In the face of increasing criticism over the hike in autorickshaw and taxi fares, the Maharashtra government on Thursday announced setting up a new three-member committee to lay down guidelines to revise these fares.
State transport minister Diwakar Raote said the committee, headed by a former high court judge, an economic expert and a former transport secretary, will submit a report in six months. This report is expected to replace the one-member Hakim committee report of 2012.
The Hakim panel report, which was accepted by the previous government in 2012, has so far dictated the fare revision of autos and taxis. The report has been challenged in the Bombay high court by the Mumbai Grahak Panchayat.
The government’s decision is expected to bring down the cost of commuting by autorickshaws and taxis in Mumbai.
"Since the previous government accepted the Hakim committee report in 2012, there has been a 50% increase in fares of autos and taxis. This is unwarranted. The committee report has made way for a tariff hike every year. There are several lacunae in the committee’s formula," said Raote.
The minister, however, has not stayed the latest fare hike of Re1 for both autos and taxis announced by the Mumbai Metropolitan Region Transport Authority (MMRTA), as recommended by the Hakim panel. This fare revision is to be implemented from June 1.
"This fare revision cannot be stayed in the ambit of law, but it is temporary. It will be implemented only after meters are calibrated and until the new committee submits its report. I believe that if most autorickshaws and taxis are run on CNG and the cost of gas is less than petrol and diesel, these benefits should go to the commuters," Raote said.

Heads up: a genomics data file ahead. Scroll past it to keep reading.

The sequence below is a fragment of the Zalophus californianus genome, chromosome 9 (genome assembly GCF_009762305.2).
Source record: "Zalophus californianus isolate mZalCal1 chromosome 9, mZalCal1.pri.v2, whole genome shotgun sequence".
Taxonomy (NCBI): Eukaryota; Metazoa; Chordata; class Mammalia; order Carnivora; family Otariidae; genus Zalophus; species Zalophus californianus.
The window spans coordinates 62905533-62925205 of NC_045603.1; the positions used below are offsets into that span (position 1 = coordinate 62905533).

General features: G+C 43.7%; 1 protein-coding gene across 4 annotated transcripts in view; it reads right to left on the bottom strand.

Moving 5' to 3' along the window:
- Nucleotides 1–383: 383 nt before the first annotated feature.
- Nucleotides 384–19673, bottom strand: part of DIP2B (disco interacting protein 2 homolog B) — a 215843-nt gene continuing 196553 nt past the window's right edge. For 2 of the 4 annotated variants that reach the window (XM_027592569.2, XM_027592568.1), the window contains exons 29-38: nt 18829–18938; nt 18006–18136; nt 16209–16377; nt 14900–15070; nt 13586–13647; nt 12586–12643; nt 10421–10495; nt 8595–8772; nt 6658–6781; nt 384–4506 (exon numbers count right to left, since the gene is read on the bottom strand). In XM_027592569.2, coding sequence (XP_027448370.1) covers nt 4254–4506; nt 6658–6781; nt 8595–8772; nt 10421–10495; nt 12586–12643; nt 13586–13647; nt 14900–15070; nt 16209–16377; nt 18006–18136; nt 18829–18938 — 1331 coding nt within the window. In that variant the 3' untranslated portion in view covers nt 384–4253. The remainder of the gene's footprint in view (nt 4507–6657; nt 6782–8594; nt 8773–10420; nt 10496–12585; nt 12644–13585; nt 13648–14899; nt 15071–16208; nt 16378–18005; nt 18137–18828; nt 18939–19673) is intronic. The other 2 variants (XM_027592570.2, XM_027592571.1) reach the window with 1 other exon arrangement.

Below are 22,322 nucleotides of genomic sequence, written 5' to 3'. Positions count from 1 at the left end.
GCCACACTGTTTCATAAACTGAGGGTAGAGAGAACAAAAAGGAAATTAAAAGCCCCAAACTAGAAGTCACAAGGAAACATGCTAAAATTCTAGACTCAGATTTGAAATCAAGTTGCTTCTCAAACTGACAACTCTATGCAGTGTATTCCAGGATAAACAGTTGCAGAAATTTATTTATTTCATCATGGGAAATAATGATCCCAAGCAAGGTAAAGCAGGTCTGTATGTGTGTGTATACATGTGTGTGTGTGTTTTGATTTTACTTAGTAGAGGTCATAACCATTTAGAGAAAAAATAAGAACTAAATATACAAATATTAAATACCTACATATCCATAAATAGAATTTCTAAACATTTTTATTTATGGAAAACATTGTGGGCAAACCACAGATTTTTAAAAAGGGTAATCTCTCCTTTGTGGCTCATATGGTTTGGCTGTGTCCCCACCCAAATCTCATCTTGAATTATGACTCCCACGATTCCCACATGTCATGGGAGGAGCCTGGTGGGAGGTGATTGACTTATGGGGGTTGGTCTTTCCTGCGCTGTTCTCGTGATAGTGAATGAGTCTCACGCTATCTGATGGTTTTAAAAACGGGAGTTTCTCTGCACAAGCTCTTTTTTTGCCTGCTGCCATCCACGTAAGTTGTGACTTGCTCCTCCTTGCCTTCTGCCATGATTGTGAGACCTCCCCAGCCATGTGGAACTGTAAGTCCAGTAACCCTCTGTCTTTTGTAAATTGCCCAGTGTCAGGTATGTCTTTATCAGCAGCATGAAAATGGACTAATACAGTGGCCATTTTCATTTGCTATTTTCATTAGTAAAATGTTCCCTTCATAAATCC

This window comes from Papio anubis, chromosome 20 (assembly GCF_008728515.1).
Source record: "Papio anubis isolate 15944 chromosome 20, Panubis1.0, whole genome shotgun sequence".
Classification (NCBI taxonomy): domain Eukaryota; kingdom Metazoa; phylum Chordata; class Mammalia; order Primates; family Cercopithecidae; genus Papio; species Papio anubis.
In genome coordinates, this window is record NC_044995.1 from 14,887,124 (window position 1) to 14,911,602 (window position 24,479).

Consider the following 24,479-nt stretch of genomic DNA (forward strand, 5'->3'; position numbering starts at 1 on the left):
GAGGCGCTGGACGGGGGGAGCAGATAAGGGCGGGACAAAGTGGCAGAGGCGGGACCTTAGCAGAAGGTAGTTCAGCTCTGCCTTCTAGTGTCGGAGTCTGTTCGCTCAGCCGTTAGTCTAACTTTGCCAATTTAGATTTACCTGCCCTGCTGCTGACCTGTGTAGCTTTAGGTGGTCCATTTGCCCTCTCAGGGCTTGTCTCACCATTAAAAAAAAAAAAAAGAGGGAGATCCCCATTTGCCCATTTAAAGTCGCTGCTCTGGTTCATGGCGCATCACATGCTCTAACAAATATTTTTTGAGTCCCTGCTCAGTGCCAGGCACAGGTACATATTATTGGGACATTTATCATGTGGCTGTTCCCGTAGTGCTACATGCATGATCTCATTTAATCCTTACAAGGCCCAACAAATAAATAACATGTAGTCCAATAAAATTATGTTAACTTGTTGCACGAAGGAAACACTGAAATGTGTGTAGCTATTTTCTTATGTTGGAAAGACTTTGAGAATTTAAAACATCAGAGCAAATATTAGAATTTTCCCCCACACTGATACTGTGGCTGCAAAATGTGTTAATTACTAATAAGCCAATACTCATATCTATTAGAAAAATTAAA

He said certain parameters used to decide the formula for a fare hike seemed problematic, taking into consideration the cost of vehicles and interest rate for the loans. “The committee has considered an interest rate of 16%, when in reality it is much less — around 13.5% at the most. The cost of autorickshaws has been considered to be Rs 3 lakh, when in reality you can buy one for Rs 1.40 lakh," he said. Similarly, the insurance cover cost for the vehicles, consumer price index and basic distance guidelines all seemed to favour a hike, he said.
The government’s decision has also been spurred by the high court’s observation that the one person committee might not have been “a sufficient safeguard to ensure the process of rate fixing is scientific".
Senior officials in the government said so far, the scope and terms of reference for the new committee had not been thrashed out and formally rejecting the Hakim committee report would require a Cabinet decision. The state government will present this decision before the high court at the next hearing of the petition.